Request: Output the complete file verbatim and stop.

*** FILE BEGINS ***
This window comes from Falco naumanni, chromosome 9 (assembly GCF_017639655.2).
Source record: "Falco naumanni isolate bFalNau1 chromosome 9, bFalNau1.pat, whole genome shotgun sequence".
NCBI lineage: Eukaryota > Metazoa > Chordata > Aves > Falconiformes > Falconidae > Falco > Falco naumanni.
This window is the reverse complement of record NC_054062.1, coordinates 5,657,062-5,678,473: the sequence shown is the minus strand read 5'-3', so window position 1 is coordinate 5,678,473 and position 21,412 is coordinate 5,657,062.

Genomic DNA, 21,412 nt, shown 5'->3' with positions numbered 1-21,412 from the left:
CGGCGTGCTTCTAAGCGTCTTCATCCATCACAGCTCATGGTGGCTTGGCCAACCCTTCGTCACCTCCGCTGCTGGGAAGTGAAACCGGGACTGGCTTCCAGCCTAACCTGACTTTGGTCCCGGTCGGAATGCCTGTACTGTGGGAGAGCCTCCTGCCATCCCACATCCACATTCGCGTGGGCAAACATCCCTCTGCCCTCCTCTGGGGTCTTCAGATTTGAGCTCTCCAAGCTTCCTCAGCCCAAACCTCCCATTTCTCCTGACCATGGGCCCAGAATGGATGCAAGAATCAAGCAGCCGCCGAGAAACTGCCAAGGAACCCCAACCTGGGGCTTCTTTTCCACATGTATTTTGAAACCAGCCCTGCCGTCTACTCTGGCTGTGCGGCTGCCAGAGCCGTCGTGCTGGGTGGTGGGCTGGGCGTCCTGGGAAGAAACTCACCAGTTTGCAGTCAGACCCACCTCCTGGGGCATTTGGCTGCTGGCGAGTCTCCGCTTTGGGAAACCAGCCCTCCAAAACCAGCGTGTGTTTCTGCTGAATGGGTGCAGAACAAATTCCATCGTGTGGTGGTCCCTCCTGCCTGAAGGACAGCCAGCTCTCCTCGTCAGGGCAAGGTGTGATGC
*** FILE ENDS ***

This window comes from Falco naumanni, chromosome 9 (assembly GCF_017639655.2).
Source record: "Falco naumanni isolate bFalNau1 chromosome 9, bFalNau1.pat, whole genome shotgun sequence".
NCBI lineage: Eukaryota > Metazoa > Chordata > Aves > Falconiformes > Falconidae > Falco > Falco naumanni.
This window is the reverse complement of record NC_054062.1, coordinates 5,657,062-5,678,473: the sequence shown is the minus strand read 5'-3', so window position 1 is coordinate 5,678,473 and position 21,412 is coordinate 5,657,062.

Genomic DNA, 21,412 nt, shown 5'->3' with positions numbered 1-21,412 from the left:
CGGCGTGCTTCTAAGCGTCTTCATCCATCACAGCTCATGGTGGCTTGGCCAACCCTTCGTCACCTCCGCTGCTGGGAAGTGAAACCGGGACTGGCTTCCAGCCTAACCTGACTTTGGTCCCGGTCGGAATGCCTGTACTGTGGGAGAGCCTCCTGCCATCCCACATCCACATTCGCGTGGGCAAACATCCCTCTGCCCTCCTCTGGGGTCTTCAGATTTGAGCTCTCCAAGCTTCCTCAGCCCAAACCTCCCATTTCTCCTGACCATGGGCCCAGAATGGATGCAAGAATCAAGCAGCCGCCGAGAAACTGCCAAGGAACCCCAACCTGGGGCTTCTTTTCCACATGTATTTTGAAACCAGCCCTGCCGTCTACTCTGGCTGTGCGGCTGCCAGAGCCGTCGTGCTGGGTGGTGGGCTGGGCGTCCTGGGAAGAAACTCACCAGTTTGCAGTCAGACCCACCTCCTGGGGCATTTGGCTGCTGGCGAGTCTCCGCTTTGGGAAACCAGCCCTCCAAAACCAGCGTGTGTTTCTGCTGAATGGGTGCAGAACAAATTCCATCGTGTGGTGGTCCCTCCTGCCTGAAGGACAGCCAGCTCTCCTCGTCAGGGCAAGGTGTGATGC